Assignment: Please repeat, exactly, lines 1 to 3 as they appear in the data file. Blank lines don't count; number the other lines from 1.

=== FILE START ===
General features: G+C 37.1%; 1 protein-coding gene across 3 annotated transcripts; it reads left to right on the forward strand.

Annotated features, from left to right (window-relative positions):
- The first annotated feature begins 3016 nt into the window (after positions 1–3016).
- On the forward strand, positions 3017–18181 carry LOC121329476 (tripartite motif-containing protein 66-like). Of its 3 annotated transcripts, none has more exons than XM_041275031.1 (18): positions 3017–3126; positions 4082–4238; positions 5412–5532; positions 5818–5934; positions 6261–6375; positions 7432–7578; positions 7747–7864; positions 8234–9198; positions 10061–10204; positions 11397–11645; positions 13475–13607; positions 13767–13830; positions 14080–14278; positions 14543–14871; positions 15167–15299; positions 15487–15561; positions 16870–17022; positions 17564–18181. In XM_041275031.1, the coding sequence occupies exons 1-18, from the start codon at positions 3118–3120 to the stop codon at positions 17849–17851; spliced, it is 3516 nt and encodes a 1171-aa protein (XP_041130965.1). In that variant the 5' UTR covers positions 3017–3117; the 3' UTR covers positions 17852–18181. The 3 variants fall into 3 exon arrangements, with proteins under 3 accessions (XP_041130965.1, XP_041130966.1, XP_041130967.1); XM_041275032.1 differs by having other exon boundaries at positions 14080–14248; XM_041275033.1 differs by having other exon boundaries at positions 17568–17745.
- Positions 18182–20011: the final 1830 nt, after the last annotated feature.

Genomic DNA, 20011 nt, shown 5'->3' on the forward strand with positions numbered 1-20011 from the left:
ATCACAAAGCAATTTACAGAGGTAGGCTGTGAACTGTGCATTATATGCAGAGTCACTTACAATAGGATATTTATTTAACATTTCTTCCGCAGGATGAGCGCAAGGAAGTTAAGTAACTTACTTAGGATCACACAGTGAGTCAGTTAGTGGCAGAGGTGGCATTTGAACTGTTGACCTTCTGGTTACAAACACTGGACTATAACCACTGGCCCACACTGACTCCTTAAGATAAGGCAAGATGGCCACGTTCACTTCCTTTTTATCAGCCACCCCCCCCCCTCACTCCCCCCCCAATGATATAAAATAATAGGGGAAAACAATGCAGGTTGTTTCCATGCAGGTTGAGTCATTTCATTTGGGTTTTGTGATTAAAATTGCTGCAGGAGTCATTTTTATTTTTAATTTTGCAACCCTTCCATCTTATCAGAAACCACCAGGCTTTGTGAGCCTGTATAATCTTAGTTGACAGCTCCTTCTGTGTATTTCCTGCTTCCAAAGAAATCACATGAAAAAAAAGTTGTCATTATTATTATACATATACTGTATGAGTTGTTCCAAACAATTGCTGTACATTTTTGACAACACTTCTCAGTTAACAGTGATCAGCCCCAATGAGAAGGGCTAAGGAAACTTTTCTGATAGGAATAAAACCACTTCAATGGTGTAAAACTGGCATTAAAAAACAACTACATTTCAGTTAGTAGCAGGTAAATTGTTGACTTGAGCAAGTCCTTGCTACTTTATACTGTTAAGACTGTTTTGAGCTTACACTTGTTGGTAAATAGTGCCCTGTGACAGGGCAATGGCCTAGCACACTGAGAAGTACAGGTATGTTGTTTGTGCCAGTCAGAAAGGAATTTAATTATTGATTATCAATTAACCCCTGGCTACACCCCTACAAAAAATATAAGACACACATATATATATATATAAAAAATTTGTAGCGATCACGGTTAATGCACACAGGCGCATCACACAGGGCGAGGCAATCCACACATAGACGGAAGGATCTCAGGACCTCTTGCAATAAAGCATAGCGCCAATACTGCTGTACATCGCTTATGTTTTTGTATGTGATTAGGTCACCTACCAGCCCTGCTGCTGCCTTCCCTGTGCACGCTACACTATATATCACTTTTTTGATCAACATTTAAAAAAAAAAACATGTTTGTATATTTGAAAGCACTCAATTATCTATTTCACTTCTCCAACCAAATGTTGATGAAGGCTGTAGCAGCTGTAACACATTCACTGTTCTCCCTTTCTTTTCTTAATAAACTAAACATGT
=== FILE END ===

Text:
General features: G+C 37.1%; 1 protein-coding gene across 3 annotated transcripts; it reads left to right on the forward strand.

Annotated features, from left to right (window-relative positions):
- The first annotated feature begins 3016 nt into the window (after positions 1–3016).